With details of a leaked UN report calling for the decriminalisation of drugs for personal use doing the rounds online, what better time for Westminster to try to ban even more drugs instead?
Monday saw another reading of the Government’s New Psychoactive Substances Bill in the House of Commons, a piece of legislation which aims to ban legal highs. What the Bill in its current form actually proposes to do is ban the sale, production, import and export of any substance intended for human consumption which has “psychoactive” effects. Except, everything you consume has some effect on your brain. Everyone from flower sellers to the Catholic Church are worried they’ll suddenly be falling foul of this hastily constructed law.
Before we go further, I am not here to “defend” legal highs; producing test chemicals and selling them to weans in the hope it’ll probably be fine is not my idea of an evidence based approach to drugs. Taking undefined substances will, by definition, cause undefined harm. But banning everything and hoping drugs will go away isn’t an evidence based approach either.
The Government’s own Advisory Council for the Misuse of Drugs (ACMD), which exists solely to advise the Government on Drug policy, have been consistently advising them that the law will be completely unworkable, and damaging. With no exemptions for academia or industry, there’s the potential for a serious impact on medical and scientific research. Venue owners could also face prosecutions for failing to prevent people from taking substances which are undetectable. The main issue is that there remains no clear definition of what a psychoactive substance and no link between harm and criminality.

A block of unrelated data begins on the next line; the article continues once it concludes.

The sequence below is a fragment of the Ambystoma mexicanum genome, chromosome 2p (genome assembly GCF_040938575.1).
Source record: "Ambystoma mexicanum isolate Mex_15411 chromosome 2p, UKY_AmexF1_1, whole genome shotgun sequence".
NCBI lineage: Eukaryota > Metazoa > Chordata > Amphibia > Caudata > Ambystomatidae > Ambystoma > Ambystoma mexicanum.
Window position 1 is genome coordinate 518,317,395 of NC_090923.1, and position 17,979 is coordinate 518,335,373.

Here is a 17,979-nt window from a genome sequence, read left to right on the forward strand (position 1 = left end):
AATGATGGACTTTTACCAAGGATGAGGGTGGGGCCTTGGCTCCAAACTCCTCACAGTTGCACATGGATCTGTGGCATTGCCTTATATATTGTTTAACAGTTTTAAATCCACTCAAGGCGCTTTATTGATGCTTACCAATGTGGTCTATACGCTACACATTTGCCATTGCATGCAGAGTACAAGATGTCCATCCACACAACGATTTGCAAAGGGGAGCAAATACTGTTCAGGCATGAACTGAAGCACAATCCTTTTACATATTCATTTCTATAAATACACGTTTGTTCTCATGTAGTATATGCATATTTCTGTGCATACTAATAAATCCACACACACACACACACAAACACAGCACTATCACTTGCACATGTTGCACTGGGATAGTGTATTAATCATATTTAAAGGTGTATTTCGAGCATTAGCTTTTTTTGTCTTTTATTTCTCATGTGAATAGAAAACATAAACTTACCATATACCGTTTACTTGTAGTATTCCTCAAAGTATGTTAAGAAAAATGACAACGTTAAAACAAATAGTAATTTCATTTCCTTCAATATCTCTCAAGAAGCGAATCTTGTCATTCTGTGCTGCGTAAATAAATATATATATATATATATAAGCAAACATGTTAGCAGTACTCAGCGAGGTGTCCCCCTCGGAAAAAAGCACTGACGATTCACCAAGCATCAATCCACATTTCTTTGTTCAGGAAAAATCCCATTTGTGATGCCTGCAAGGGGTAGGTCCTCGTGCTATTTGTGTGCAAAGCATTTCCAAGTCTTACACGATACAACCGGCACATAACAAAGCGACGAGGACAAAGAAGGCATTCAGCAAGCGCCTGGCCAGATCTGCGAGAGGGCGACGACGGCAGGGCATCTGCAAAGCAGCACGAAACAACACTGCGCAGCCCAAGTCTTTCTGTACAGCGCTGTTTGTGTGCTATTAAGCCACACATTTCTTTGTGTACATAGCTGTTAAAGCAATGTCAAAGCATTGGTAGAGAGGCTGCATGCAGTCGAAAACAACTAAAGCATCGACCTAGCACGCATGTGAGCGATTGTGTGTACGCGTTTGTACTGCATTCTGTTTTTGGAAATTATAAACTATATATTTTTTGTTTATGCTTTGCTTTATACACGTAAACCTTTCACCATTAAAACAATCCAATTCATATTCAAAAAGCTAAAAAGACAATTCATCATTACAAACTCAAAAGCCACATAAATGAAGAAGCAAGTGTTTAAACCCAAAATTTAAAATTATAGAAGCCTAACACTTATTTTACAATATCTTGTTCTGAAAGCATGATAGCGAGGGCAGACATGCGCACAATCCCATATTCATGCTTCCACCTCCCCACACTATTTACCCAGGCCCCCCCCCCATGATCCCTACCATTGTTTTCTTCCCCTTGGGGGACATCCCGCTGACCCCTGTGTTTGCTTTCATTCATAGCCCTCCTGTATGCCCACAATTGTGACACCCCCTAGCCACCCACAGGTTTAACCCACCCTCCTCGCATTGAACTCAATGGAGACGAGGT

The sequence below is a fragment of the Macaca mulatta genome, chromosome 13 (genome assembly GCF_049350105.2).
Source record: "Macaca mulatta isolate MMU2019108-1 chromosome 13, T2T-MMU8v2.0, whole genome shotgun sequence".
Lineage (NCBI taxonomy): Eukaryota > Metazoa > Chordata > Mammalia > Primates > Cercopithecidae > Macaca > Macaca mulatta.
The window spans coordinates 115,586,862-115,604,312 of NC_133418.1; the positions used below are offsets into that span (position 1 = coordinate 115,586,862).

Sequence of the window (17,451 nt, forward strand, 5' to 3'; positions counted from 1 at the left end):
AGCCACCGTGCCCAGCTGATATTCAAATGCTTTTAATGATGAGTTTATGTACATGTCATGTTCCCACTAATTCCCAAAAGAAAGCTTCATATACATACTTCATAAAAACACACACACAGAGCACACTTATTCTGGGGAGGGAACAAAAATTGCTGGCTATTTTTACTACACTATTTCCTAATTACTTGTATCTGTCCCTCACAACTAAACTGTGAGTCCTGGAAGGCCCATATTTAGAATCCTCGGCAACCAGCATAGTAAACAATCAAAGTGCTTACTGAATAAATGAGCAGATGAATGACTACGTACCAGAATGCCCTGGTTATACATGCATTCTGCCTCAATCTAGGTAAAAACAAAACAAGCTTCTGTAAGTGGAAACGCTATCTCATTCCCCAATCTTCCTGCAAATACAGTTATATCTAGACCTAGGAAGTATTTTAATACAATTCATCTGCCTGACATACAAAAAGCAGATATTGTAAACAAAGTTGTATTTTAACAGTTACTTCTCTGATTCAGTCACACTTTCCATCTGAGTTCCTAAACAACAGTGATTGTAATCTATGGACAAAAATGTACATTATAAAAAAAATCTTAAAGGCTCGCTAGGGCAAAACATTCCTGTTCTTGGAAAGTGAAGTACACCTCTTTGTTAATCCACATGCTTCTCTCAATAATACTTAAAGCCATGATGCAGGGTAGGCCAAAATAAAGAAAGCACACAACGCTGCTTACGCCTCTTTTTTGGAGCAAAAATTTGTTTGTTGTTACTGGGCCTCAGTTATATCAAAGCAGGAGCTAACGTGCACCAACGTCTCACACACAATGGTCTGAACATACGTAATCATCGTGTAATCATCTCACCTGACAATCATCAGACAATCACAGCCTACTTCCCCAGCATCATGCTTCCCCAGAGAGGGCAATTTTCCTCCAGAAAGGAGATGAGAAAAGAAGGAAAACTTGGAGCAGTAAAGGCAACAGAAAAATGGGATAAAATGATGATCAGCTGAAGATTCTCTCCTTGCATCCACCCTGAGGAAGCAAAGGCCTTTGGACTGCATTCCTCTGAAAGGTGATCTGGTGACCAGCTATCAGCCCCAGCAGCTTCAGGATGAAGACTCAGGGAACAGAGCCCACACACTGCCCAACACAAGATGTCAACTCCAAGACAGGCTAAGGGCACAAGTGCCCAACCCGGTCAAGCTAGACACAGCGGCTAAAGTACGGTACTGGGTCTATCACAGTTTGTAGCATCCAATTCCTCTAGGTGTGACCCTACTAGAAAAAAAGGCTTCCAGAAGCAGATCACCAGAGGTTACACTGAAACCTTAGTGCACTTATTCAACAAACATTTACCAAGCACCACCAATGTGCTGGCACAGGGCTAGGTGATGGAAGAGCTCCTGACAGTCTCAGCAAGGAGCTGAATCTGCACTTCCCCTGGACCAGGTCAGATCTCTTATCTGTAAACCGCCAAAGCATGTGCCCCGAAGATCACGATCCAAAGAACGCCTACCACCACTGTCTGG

A shout out is owed to various members of the House of Lords, who’ve been trolling the Government with some brilliant amendments, including one which tried to alter the Bill to make personal use of all drugs legal. But if we’re relying on Baroness Meacher & Lord Howarth of Newport to be the voices of progressive change, I’m afraid it’s our political system which could do with being less fucked. One of the chairs of the Parliamentary Committee which will scrutinise the bill is David Amess, a man who’s so knowledgeable about drugs he appeared on satirical show Brass Eye to condemn the use of “cake.” Despite “cake” not actually been a drug (yet), Amess was so concerned, he even raised the threat it posed in Parliament.
The legislation is modelled on the law in Ireland, where the use of New Psychoactive Substances continues to rise amongst young people despite the whole 4 prosecutions which have happened since their ban was introduced 5 years ago. With no clear definition of what’s legal and what’s not, the only real way to prove a substance alters your mind is to conduct clinical trials on humans, with control groups, peer reviews etc etc. The chances of there being a body of scientific evidence which could lead to a successful prosecution for someone selling a bag of random intentionally undefined stuff is slim. It will remain legal to purchase the substances or possess them for personal use, so long as they don’t come from abroad, which people would definitely know if they‘re buying them from an illegal online business…somehow.